Instead of imposing sanctions against the Turkish defense industry, the committee chairman seems decided to send a signal to the Turkish government by inspecting the whole Turkish-American defense relationship and meanwhile symbolically blocking the delivery of some goods for a short time.
Haluk Görgün, chairman of the executive board of ASELSAN, leading Turkish defense contractor, said that it is not possible to impose a sanction to Turkey because the F-35 program will be collapsed if the U.S. blocks deliveries of the fighter jets to Turkey. "I think these [senators] are individual opinions. Turkey is an important partner in the project," he said.
Washington's decision to impose an arms embargo on Ankara in the 1970s brought bilateral relations on the verge of rupture. Following a Greek Cypriot coup, which was followed by violence of paramilitary groups against the island's Turks, Ankara made an intervention as a guarantor power. The intervention triggered a U.S. arms embargo on Turkey. A year later, Ankara responded by closing 21 bases and facilities belonging to the U.S. in Turkey, including İncirlik. Washington backtracked and removed the arms embargo after three years of strained relations. In 1980, following the Sept. 12 coup in Turkey, U.S. bases were taken into service again.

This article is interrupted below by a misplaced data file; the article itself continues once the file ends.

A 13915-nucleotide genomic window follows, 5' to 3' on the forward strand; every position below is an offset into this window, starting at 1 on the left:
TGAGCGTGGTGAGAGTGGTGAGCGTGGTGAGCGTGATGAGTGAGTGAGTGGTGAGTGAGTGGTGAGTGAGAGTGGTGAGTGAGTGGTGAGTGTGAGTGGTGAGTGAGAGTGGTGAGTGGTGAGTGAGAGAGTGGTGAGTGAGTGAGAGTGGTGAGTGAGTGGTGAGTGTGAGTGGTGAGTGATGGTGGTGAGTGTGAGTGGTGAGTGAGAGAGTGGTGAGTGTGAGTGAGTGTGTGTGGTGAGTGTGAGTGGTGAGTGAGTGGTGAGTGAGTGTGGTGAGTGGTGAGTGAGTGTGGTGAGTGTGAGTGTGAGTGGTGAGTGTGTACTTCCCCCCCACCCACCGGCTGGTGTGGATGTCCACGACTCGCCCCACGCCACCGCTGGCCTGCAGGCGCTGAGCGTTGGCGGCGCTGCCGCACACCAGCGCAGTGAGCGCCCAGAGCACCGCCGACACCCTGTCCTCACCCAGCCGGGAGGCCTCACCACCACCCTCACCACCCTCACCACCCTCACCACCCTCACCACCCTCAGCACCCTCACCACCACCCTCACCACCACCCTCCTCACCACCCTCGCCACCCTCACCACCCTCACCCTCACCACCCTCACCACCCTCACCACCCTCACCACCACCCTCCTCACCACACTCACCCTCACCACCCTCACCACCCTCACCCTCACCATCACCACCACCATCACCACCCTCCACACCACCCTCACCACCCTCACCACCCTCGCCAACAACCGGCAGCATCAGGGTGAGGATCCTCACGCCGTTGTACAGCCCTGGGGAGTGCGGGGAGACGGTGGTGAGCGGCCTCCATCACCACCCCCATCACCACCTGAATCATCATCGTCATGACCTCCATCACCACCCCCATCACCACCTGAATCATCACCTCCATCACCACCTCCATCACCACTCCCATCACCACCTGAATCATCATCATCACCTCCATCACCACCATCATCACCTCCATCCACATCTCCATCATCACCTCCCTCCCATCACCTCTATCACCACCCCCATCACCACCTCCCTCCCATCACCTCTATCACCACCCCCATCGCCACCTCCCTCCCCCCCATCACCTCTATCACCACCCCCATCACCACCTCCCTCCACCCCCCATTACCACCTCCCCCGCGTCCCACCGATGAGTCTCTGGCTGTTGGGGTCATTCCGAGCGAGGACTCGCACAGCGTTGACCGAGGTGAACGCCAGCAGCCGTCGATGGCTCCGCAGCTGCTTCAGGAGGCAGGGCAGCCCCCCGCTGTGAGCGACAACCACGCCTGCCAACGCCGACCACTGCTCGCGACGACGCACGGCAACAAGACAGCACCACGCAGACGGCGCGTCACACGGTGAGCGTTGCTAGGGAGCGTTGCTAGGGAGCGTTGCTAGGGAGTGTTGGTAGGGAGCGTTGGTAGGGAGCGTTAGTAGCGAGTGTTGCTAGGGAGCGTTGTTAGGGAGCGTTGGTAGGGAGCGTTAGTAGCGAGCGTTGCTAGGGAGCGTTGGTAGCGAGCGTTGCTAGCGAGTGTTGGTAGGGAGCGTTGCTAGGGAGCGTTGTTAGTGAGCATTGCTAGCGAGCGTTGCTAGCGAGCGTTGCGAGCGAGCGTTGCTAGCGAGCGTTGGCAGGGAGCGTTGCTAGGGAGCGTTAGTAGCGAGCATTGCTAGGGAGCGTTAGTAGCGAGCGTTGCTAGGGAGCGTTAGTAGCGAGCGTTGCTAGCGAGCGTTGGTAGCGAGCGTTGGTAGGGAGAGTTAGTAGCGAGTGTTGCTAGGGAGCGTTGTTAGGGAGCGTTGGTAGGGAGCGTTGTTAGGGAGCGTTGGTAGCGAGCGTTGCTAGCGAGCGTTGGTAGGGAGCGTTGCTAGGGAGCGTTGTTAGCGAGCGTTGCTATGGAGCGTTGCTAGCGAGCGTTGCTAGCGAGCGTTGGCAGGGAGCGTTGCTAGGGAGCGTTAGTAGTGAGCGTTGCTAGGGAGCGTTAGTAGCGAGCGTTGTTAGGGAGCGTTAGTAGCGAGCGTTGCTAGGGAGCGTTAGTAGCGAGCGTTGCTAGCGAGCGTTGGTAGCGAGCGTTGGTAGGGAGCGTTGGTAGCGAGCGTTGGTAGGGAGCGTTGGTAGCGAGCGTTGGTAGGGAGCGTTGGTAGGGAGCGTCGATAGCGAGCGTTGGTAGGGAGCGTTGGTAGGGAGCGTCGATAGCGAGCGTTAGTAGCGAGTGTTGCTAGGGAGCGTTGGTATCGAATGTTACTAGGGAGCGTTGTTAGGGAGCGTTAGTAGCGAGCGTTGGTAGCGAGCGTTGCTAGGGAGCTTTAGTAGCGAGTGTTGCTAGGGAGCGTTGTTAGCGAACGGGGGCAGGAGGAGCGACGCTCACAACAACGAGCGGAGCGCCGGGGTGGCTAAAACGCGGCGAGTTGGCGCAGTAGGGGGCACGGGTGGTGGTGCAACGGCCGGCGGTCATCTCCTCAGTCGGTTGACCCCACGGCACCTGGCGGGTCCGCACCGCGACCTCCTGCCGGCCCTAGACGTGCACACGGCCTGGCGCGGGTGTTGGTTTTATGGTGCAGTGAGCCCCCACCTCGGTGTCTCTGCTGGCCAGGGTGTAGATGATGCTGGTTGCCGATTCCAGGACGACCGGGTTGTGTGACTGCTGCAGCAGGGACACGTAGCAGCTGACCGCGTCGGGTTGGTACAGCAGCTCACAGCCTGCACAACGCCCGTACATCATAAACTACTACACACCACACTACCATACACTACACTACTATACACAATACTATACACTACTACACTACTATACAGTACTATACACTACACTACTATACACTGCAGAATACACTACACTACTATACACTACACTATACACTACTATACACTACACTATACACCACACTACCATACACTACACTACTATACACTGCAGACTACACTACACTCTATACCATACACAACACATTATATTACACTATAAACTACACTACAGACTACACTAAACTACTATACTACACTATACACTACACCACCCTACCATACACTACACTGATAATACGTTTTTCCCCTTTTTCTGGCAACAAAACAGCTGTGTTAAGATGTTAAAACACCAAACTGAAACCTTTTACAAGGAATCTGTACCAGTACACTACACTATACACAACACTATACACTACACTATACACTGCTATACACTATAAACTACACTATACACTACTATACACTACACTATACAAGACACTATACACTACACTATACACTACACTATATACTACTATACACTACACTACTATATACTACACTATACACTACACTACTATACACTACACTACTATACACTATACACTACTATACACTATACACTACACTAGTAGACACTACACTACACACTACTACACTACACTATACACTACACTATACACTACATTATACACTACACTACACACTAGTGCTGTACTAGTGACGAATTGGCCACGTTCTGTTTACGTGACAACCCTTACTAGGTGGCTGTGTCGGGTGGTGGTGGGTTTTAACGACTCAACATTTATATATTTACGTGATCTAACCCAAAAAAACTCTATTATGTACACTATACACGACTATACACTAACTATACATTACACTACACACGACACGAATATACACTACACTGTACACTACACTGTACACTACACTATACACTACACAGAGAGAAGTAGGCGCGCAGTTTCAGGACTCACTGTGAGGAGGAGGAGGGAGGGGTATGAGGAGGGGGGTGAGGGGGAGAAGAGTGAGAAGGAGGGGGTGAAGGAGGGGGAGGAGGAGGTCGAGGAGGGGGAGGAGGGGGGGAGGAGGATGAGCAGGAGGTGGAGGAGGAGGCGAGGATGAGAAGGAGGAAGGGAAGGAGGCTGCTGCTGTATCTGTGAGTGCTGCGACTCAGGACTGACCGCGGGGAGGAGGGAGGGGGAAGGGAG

Also, the Turkish Armed Forces Strengthening Foundation (TSKGV) was founded after the embargo, which aimed to reduce the defense industry's dependence on imports, with investments made to form the Turkish Aerospace Industries (TAI), ASELSAN, İŞBİR, ASPİLSAN, HAVELSAN, and ROKETSAN, a group defense contractors.